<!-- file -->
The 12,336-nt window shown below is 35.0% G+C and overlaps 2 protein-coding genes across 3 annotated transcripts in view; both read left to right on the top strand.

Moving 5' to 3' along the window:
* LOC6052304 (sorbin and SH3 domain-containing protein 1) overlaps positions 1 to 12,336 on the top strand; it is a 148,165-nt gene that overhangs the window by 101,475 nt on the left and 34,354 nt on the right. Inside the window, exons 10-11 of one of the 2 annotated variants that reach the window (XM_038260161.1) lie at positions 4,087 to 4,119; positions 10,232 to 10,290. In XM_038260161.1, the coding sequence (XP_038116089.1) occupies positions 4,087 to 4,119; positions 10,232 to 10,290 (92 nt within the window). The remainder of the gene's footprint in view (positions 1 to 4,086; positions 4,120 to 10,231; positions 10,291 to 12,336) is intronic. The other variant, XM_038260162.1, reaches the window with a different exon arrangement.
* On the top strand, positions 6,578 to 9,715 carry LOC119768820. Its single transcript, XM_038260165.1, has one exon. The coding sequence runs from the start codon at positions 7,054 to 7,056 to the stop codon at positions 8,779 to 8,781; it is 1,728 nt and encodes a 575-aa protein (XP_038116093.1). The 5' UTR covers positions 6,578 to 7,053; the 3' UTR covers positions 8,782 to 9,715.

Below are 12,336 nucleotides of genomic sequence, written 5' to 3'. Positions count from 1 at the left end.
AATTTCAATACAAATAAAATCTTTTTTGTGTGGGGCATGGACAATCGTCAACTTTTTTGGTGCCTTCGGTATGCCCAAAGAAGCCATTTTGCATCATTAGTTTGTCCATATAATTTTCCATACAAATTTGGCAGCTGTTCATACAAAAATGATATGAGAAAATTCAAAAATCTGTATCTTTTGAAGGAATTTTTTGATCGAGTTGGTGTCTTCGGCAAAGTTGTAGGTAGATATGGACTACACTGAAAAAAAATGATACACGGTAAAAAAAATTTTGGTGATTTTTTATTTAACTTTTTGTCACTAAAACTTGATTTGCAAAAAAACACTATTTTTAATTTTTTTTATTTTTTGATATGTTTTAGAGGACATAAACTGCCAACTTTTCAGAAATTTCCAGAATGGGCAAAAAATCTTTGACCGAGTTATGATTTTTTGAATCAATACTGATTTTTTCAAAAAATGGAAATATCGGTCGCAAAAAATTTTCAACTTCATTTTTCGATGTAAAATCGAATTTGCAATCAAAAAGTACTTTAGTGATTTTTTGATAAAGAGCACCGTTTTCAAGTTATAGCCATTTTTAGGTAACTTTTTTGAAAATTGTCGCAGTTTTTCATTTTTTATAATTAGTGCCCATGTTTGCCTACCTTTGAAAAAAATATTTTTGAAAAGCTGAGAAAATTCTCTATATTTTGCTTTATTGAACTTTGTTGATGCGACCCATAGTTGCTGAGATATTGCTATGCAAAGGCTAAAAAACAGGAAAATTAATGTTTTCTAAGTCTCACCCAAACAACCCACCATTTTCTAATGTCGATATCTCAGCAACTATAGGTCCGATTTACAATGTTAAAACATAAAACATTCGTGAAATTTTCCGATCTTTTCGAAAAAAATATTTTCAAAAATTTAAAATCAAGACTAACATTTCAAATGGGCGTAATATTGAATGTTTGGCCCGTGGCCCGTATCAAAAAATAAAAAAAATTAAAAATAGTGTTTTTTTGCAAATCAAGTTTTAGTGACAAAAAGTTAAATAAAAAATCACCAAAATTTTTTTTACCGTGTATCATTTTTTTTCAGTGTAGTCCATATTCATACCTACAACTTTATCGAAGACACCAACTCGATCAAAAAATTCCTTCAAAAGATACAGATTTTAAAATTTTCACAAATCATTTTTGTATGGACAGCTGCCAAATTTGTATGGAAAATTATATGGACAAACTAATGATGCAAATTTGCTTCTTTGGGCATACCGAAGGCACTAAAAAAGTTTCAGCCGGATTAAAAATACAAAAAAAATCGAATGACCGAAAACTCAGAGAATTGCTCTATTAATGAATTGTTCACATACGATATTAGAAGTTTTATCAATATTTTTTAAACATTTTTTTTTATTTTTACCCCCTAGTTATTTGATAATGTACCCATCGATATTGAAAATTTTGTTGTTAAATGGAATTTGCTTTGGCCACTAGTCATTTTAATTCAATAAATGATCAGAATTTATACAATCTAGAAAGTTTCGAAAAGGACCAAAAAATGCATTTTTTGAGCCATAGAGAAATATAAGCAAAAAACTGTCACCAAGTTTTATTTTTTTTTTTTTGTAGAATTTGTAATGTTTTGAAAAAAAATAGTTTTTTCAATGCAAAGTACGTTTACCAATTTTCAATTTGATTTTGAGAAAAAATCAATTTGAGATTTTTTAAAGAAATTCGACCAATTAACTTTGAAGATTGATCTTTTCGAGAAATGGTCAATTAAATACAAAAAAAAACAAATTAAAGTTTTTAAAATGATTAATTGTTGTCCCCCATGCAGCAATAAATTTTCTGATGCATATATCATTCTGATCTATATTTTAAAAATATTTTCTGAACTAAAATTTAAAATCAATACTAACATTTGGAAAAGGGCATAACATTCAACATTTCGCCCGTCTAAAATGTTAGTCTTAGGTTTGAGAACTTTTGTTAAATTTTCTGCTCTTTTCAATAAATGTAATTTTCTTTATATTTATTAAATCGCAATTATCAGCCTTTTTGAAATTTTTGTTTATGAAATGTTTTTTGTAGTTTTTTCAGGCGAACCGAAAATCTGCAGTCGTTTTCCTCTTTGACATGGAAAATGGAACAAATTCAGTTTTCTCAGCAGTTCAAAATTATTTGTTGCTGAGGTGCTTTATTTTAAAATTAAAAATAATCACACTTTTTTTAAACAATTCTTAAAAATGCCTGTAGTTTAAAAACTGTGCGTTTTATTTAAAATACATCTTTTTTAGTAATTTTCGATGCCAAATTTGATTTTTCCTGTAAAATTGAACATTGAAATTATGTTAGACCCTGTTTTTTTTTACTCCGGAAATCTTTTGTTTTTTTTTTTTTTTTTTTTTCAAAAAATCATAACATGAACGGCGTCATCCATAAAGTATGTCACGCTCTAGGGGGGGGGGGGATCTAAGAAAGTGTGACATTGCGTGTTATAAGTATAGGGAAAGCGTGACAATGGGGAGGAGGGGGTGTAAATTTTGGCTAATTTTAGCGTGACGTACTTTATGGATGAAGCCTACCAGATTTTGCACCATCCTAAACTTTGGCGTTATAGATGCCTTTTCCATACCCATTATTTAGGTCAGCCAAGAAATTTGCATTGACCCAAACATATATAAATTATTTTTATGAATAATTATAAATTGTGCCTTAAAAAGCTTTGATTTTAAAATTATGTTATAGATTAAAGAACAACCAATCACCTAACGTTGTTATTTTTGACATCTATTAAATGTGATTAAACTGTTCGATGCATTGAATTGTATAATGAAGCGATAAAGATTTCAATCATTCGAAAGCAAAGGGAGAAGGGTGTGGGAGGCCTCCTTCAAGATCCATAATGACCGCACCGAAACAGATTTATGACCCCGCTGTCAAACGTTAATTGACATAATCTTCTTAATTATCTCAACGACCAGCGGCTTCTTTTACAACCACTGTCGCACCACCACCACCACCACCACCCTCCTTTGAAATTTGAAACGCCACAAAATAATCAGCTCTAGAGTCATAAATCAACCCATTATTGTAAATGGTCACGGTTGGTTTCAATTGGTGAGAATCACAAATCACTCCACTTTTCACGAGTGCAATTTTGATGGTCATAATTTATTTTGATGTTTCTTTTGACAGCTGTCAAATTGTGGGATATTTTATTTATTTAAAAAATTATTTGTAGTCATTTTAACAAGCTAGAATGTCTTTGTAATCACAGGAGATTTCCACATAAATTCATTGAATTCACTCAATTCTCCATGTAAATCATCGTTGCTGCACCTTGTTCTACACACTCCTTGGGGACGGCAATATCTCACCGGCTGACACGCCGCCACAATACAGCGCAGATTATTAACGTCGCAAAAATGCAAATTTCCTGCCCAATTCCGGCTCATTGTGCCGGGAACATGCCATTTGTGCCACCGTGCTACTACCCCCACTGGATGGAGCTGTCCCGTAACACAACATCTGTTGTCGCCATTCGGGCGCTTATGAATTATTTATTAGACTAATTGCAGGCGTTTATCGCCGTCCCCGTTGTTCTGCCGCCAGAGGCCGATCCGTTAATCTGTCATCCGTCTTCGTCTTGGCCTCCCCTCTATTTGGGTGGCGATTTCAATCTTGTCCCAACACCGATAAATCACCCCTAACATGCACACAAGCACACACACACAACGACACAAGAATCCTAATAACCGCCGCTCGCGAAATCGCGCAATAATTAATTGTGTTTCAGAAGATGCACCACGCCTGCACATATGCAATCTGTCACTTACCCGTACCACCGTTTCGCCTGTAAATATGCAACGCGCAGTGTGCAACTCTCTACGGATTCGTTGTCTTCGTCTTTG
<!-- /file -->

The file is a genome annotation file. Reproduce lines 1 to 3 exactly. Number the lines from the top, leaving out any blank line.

The 12,336-nt window shown below is 35.0% G+C and overlaps 2 protein-coding genes across 3 annotated transcripts in view; both read left to right on the top strand.

Moving 5' to 3' along the window:
* LOC6052304 (sorbin and SH3 domain-containing protein 1) overlaps positions 1 to 12,336 on the top strand; it is a 148,165-nt gene that overhangs the window by 101,475 nt on the left and 34,354 nt on the right. Inside the window, exons 10-11 of one of the 2 annotated variants that reach the window (XM_038260161.1) lie at positions 4,087 to 4,119; positions 10,232 to 10,290. In XM_038260161.1, the coding sequence (XP_038116089.1) occupies positions 4,087 to 4,119; positions 10,232 to 10,290 (92 nt within the window). The remainder of the gene's footprint in view (positions 1 to 4,086; positions 4,120 to 10,231; positions 10,291 to 12,336) is intronic. The other variant, XM_038260162.1, reaches the window with a different exon arrangement.